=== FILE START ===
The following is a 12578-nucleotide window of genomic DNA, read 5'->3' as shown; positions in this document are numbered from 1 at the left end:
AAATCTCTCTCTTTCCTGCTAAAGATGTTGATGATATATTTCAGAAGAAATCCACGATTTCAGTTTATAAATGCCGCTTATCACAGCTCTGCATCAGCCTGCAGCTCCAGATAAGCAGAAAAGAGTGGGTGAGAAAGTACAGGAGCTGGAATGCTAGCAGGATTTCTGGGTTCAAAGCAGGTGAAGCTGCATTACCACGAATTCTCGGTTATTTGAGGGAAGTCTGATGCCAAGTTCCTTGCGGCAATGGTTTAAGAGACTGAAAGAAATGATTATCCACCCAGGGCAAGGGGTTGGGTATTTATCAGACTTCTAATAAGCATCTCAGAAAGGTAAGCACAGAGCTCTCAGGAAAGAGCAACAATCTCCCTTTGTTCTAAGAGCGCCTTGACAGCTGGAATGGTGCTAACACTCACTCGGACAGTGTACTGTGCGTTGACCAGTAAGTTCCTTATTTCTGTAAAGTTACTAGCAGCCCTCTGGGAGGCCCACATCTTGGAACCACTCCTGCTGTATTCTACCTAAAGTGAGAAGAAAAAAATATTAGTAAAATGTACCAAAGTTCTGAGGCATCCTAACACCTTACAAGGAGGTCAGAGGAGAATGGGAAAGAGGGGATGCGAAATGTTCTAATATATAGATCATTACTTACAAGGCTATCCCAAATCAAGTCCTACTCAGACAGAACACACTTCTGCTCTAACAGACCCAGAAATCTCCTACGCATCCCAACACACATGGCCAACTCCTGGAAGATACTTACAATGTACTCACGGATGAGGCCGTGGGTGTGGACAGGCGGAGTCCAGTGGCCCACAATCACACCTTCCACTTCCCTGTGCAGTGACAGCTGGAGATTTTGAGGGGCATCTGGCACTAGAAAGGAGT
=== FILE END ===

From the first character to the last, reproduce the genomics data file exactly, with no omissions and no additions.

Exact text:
The following is a 12578-nucleotide window of genomic DNA, read 5'->3' as shown; positions in this document are numbered from 1 at the left end:
AAATCTCTCTCTTTCCTGCTAAAGATGTTGATGATATATTTCAGAAGAAATCCACGATTTCAGTTTATAAATGCCGCTTATCACAGCTCTGCATCAGCCTGCAGCTCCAGATAAGCAGAAAAGAGTGGGTGAGAAAGTACAGGAGCTGGAATGCTAGCAGGATTTCTGGGTTCAAAGCAGGTGAAGCTGCATTACCACGAATTCTCGGTTATTTGAGGGAAGTCTGATGCCAAGTTCCTTGCGGCAATGGTTTAAGAGACTGAAAGAAATGATTATCCACCCAGGGCAAGGGGTTGGGTATTTATCAGACTTCTAATAAGCATCTCAGAAAGGTAAGCACAGAGCTCTCAGGAAAGAGCAACAATCTCCCTTTGTTCTAAGAGCGCCTTGACAGCTGGAATGGTGCTAACACTCACTCGGACAGTGTACTGTGCGTTGACCAGTAAGTTCCTTATTTCTGTAAAGTTACTAGCAGCCCTCTGGGAGGCCCACATCTTGGAACCACTCCTGCTGTATTCTACCTAAAGTGAGAAGAAAAAAATATTAGTAAAATGTACCAAAGTTCTGAGGCATCCTAACACCTTACAAGGAGGTCAGAGGAGAATGGGAAAGAGGGGATGCGAAATGTTCTAATATATAGATCATTACTTACAAGGCTATCCCAAATCAAGTCCTACTCAGACAGAACACACTTCTGCTCTAACAGACCCAGAAATCTCCTACGCATCCCAACACACATGGCCAACTCCTGGAAGATACTTACAATGTACTCACGGATGAGGCCGTGGGTGTGGACAGGCGGAGTCCAGTGGCCCACAATCACACCTTCCACTTCCCTGTGCAGTGACAGCTGGAGATTTTGAGGGGCATCTGGCACTAGAAAGGAGT